What Is News?

News is a topic that is a great deal of interest to many people, whether they are interested in what’s going on around them or in what is happening in the world at large. The idea behind news is to report the facts of a story as quickly and accurately as possible, in order that the information can be disseminated to as wide an audience as possible. This is a vital function, especially for democracies, whose citizens must be informed to make the best decisions about their lives and society.

Essentially, any event that is new or unusual is newsworthy. This can be something as small as a local fire or a celebrity death, or as large as an earthquake or war. The key criteria for what is considered to be ‘news’ are: novelty, impact, significance and proximity. This last relates to how much an event affects the daily lives of people: something that happens in a remote part of the world may not be as interesting or important as an event that happens close to home.

While it is the responsibility of journalists to decide what is newsworthy, it is also the duty of the audience to inform themselves about what is occurring in their country and the world. The free press is often described as the oxygen of democracy, and democracies cannot thrive without an informed citizenry. However, there is a danger in the way that some people consume the news, ignoring or misinterpreting what it’s telling them.

A lot of what is reported in the news is the result of a lot of painstaking research and work by journalists. This information is then carefully compiled and analysed for accuracy and relevance. In addition, all journalists should try to present the news in an impartial and fair manner, not swaying their opinions.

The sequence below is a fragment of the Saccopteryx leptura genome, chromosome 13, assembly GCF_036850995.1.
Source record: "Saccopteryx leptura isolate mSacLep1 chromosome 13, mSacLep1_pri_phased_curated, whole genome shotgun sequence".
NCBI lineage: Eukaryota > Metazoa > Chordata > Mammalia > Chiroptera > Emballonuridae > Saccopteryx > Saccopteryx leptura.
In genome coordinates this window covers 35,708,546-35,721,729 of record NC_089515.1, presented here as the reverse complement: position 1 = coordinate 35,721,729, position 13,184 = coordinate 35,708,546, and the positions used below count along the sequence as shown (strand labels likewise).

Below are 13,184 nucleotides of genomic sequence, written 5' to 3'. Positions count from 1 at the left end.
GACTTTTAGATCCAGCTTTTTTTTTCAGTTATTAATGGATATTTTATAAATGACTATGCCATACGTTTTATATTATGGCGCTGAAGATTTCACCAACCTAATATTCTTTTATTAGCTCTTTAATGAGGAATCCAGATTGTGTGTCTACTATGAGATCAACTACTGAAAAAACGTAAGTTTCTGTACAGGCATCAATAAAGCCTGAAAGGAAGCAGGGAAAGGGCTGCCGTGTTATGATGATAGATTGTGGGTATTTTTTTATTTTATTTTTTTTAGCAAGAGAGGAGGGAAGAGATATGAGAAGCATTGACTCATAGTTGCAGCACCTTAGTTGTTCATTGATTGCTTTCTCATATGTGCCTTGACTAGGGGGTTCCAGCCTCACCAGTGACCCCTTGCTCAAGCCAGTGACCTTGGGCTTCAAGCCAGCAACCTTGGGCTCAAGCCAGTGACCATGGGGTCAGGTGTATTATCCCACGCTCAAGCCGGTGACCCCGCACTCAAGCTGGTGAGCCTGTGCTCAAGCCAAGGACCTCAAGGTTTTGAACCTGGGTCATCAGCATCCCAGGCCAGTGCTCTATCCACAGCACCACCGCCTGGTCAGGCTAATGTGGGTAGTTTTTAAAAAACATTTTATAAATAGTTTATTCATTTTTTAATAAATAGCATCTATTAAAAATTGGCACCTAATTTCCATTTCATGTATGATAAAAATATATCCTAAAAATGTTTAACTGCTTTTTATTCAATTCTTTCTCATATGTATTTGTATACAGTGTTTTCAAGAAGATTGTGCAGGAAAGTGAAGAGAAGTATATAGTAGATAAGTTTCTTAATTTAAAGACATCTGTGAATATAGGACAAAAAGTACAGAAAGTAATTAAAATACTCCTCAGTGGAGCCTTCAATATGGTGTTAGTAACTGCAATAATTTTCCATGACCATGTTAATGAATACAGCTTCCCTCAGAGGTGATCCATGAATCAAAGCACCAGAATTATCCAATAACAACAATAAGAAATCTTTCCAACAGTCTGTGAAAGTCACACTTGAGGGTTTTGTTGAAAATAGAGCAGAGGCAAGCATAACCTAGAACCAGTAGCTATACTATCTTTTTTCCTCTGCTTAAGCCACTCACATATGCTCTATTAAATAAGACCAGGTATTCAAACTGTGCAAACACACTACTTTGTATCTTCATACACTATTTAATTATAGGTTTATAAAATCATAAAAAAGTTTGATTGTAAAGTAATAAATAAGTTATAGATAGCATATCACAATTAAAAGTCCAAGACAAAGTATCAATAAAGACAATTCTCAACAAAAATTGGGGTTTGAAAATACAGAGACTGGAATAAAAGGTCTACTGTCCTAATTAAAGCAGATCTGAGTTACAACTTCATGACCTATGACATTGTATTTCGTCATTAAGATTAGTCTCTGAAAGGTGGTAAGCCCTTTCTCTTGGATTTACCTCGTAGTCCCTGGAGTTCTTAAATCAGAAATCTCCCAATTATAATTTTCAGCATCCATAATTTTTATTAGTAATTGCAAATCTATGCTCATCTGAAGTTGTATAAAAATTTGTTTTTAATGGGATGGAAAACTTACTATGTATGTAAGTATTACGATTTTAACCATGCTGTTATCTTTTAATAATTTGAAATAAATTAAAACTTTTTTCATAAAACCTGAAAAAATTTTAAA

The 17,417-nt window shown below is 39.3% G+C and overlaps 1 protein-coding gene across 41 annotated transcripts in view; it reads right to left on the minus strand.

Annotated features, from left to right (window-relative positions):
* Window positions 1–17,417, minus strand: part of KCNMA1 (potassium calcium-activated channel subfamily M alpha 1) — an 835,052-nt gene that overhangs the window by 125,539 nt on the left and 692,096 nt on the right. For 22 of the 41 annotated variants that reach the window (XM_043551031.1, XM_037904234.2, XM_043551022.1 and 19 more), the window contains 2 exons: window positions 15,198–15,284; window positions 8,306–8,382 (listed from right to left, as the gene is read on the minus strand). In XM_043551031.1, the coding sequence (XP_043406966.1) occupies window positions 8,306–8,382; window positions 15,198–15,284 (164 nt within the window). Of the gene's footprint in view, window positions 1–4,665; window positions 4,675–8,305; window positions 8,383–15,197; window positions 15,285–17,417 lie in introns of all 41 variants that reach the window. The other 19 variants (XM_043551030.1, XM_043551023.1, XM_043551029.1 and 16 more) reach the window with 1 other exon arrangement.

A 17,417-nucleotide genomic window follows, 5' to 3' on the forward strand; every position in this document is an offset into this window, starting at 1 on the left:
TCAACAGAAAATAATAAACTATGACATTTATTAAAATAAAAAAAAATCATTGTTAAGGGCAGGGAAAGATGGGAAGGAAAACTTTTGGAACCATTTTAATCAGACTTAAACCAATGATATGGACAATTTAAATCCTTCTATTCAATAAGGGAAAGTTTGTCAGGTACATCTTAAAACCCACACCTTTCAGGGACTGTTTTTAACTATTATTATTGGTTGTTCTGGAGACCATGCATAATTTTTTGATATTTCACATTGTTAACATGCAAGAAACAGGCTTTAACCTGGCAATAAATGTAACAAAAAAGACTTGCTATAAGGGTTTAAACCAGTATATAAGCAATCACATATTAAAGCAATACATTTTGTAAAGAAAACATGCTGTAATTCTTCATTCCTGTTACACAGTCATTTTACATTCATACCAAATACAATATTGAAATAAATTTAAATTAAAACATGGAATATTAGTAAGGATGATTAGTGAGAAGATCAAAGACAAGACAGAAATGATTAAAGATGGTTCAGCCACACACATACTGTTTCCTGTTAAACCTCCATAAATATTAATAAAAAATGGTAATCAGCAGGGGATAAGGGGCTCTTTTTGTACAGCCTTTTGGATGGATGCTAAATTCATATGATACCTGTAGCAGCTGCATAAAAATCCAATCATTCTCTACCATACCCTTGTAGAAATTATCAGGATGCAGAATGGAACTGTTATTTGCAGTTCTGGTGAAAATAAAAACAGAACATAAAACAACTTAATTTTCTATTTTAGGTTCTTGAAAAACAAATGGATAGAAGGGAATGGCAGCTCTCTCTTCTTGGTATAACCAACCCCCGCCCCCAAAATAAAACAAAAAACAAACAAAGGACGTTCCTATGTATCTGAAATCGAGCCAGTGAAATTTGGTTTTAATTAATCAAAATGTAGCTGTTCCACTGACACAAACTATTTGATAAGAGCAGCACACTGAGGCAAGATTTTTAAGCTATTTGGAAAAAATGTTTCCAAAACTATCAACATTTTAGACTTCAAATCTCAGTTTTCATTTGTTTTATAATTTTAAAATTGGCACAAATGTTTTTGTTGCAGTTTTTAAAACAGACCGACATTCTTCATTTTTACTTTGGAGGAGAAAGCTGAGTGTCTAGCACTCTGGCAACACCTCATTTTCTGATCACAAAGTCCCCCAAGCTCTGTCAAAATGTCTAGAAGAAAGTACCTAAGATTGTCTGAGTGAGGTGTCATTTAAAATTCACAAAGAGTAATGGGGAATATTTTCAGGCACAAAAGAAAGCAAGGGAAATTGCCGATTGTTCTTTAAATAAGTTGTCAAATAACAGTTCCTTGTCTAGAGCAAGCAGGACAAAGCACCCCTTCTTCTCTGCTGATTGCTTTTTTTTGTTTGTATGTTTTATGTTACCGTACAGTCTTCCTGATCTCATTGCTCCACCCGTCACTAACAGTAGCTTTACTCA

Another important aspect of news is the language that is used. It’s important to write concisely and avoid overusing adjectives. For example, it’s acceptable to use ‘brilliant’ when talking about an event or person, but not ‘excellent’. In addition, it’s good practice to always use first names or initials for people in the article. This avoids jarring readers with switches between first and second person.

In addition to hard news, some of the news stories that are written take a specific subject and do a lot of additional research into it. These are called in-depth pieces and can be a great source of information for students learning to do research and write articles. Some examples of these would be a piece on the effects of climate change, or an article about a local business opening a new location. A good place to find these is online on sites like VOX, Refinery29, The Skimm and Flare’s Explainer series. This will help students to see how a journalist may approach an in-depth piece and the different methods they use.

Theme: Overlay by Kaira Extra Text
Cape Town, South Africa